How Google Hunts Down Child Porn In Gmail

After yesterday's news that Google caught a sex offender who'd left no virtual trace of his misdeeds outside of his Gmail account, people were understandably a little conflicted about what that meant in terms of privacy. Now, the company has come out to (every so slightly) clarify their methods: It's not you they're tracking, but the illicit content itself.

In a statement to the AFP, a Google spokesperson explained:

Each child sexual abuse image is given a unique digital fingerprint which enables our systems to identify those pictures, including in Gmail.

It is important to remember that we only use this technology to identify child sexual abuse imagery — not other email content that could be associated with criminal activity (for example using email to plot a burglary).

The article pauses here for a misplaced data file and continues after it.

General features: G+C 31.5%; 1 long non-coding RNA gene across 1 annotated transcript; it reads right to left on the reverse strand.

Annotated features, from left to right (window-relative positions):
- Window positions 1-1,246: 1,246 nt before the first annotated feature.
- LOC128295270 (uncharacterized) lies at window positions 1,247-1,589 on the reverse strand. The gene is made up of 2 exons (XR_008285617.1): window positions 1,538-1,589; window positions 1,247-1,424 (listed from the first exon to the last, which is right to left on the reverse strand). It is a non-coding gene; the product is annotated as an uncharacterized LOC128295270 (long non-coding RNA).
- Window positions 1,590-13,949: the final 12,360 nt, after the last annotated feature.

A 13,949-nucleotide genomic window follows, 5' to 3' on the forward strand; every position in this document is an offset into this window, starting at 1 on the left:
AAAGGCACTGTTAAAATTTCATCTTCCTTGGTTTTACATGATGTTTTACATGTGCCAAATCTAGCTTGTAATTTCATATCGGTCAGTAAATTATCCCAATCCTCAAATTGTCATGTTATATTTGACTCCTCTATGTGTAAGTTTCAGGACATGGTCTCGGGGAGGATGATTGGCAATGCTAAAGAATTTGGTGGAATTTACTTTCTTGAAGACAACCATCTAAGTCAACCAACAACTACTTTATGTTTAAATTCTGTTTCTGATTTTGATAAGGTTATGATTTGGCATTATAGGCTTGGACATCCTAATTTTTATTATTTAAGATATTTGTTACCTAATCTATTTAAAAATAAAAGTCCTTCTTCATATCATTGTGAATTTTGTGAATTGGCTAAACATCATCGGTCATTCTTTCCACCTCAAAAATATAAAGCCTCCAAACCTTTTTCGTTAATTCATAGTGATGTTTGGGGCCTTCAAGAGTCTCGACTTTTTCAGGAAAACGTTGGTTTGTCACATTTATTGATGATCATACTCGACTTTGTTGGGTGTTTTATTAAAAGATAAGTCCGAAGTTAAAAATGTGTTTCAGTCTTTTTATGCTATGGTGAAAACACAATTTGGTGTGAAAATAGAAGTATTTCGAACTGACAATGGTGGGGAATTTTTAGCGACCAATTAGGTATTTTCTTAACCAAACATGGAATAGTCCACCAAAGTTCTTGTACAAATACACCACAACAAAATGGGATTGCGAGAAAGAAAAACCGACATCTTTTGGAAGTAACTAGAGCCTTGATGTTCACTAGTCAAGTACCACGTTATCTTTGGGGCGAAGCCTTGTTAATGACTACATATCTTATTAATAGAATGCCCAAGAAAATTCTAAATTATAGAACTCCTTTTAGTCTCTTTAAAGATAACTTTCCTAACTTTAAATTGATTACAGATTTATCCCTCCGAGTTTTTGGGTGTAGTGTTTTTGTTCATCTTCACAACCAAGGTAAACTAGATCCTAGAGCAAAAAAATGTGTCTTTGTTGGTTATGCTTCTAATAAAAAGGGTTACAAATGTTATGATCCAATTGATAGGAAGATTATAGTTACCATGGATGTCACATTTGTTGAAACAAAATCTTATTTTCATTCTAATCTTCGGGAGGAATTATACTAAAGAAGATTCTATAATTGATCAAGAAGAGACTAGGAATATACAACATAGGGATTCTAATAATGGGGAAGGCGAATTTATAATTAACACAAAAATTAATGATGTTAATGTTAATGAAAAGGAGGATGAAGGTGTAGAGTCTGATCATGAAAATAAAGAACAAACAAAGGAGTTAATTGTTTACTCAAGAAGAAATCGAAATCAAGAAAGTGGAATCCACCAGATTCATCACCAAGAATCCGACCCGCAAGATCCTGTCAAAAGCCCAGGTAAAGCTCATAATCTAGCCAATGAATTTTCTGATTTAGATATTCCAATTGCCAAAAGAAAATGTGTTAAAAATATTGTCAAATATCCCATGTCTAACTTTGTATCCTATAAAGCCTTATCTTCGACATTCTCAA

And while not mentioned by name in the statement, the entire "fingerprinting" process was outlined by Google Chief Legal Officer, David Drummond, in a Telegraph article just over a year ago. In it, Drummond outlines Google's efforts with the Internet Watch Foundation to "proactively identifying child abuse images that Google can then remove from our search engine." And this tagging process has been about 7 years in the making:

Since 2008, we have used "hashing" technology to tag known child sexual abuse images, allowing us to identify duplicate images which may exist elsewhere. Each offending image in effect gets a unique fingerprint that our computers can recognize without humans having to view them again.

So while Google is scanning your inbox, it's only looking for those virtual items it's already marked as illegal. Your privacy is still intact, and justice is, thankfully, being served. [AFP via Engadget]